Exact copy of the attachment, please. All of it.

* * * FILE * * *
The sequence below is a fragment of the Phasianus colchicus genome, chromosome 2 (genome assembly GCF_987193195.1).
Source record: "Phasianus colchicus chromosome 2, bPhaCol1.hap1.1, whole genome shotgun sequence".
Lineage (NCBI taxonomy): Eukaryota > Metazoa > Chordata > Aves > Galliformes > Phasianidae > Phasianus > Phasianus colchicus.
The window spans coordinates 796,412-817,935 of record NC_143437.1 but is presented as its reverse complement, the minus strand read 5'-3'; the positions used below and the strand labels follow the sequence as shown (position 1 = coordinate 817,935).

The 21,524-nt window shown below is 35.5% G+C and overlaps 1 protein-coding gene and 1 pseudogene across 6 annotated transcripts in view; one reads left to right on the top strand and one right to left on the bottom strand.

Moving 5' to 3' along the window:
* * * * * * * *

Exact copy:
The sequence below is a fragment of the Phasianus colchicus genome, chromosome 2 (genome assembly GCF_987193195.1).
Source record: "Phasianus colchicus chromosome 2, bPhaCol1.hap1.1, whole genome shotgun sequence".
Lineage (NCBI taxonomy): Eukaryota > Metazoa > Chordata > Aves > Galliformes > Phasianidae > Phasianus > Phasianus colchicus.
The window spans coordinates 796,412-817,935 of record NC_143437.1 but is presented as its reverse complement, the minus strand read 5'-3'; the positions used below and the strand labels follow the sequence as shown (position 1 = coordinate 817,935).

The 21,524-nt window shown below is 35.5% G+C and overlaps 1 protein-coding gene and 1 pseudogene across 6 annotated transcripts in view; one reads left to right on the top strand and one right to left on the bottom strand.

Moving 5' to 3' along the window: